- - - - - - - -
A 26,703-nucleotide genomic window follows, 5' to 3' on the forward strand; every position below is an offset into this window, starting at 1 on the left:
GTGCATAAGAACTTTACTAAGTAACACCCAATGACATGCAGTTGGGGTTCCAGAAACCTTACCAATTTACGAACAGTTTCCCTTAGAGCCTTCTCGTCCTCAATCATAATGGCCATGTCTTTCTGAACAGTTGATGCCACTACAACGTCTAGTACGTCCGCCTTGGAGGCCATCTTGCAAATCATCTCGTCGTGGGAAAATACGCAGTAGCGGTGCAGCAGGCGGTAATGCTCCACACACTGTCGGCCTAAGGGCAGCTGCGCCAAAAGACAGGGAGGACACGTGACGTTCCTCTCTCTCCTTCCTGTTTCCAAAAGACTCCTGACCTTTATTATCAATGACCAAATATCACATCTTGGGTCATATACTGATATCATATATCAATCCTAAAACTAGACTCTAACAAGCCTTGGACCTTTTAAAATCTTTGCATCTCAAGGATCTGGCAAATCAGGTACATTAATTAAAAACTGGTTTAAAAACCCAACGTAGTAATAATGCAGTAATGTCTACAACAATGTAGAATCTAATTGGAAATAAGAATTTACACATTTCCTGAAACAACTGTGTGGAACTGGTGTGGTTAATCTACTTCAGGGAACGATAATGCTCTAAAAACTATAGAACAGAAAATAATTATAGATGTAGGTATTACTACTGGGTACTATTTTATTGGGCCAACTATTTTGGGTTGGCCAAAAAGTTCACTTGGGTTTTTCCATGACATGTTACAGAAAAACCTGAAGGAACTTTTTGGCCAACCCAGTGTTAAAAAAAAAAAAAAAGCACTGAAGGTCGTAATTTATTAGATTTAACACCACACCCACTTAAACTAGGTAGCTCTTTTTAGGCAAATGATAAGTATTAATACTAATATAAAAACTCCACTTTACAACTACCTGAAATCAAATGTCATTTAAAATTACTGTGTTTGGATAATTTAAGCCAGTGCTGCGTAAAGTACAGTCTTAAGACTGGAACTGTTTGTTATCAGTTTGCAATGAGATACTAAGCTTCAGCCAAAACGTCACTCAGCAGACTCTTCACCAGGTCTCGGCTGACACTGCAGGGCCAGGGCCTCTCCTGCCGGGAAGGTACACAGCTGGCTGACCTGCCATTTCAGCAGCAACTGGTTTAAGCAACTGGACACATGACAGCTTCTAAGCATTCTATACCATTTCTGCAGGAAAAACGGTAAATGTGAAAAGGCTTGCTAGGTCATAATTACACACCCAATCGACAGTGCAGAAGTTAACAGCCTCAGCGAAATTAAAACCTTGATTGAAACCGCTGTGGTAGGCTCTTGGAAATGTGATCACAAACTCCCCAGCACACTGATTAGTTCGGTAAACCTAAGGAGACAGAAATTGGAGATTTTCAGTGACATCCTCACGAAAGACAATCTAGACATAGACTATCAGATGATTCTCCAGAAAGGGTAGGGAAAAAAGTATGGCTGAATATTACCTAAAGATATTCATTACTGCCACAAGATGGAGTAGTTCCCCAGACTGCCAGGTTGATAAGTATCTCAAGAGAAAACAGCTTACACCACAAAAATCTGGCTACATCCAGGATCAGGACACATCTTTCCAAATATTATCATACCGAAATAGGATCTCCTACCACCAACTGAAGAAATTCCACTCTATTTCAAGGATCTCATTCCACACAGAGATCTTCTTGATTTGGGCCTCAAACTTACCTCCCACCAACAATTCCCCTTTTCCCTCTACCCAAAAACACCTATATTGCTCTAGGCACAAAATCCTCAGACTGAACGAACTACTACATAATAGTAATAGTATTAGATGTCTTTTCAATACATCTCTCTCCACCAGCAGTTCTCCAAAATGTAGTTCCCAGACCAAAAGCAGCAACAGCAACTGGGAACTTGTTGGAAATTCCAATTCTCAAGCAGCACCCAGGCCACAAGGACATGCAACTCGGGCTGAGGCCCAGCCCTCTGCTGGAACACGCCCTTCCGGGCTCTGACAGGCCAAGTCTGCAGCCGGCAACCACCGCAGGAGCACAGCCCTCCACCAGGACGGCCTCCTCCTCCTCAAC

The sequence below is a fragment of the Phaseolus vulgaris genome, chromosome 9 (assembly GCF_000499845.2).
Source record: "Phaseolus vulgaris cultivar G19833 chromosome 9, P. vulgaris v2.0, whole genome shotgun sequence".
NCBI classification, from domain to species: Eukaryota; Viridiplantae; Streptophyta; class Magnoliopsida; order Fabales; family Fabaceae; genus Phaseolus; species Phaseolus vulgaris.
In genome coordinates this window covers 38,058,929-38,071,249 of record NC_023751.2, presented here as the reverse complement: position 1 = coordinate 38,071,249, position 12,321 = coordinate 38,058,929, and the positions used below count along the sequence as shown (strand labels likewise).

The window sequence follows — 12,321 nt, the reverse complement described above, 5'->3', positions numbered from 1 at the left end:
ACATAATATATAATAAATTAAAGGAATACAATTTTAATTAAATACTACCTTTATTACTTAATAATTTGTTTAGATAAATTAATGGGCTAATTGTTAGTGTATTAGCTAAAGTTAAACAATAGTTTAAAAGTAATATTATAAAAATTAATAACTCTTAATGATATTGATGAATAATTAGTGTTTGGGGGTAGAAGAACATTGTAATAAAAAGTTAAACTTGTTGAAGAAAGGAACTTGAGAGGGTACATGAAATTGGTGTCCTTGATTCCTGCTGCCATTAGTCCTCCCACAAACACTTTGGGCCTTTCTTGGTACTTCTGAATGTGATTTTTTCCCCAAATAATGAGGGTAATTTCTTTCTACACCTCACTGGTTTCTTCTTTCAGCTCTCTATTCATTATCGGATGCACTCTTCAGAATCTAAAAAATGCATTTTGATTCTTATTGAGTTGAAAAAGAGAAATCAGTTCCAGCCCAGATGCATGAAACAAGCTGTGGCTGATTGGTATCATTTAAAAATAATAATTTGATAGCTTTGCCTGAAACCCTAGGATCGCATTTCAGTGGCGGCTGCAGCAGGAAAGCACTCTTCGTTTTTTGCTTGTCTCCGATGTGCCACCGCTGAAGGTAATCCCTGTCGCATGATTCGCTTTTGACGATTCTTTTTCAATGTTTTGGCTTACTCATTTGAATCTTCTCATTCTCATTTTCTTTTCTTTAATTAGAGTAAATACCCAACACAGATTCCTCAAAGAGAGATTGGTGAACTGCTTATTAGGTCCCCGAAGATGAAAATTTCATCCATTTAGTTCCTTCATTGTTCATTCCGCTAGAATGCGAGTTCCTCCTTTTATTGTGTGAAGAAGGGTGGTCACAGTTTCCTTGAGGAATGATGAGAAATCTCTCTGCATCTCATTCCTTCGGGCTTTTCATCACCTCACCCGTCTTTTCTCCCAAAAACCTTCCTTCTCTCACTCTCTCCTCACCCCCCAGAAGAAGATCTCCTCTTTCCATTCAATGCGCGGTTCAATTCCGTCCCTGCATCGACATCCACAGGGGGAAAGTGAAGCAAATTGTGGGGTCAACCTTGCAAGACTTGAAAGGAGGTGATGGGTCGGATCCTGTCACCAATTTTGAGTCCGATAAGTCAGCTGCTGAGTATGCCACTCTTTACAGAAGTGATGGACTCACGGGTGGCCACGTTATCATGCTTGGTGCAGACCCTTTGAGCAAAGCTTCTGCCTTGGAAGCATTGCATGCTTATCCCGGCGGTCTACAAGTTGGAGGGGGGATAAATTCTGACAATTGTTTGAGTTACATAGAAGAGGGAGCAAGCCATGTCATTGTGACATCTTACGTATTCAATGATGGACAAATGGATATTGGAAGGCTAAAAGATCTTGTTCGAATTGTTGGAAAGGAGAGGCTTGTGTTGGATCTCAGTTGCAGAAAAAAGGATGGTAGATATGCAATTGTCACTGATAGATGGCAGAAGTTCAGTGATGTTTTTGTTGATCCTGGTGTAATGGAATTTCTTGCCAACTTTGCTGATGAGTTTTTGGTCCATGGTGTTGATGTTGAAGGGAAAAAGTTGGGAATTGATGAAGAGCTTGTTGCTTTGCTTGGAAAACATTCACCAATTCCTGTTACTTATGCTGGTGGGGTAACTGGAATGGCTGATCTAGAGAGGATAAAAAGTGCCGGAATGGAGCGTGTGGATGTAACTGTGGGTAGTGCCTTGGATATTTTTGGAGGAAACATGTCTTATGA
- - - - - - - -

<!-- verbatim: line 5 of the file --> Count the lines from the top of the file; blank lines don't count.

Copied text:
NCBI classification, from domain to species: Eukaryota; Viridiplantae; Streptophyta; class Magnoliopsida; order Fabales; family Fabaceae; genus Phaseolus; species Phaseolus vulgaris.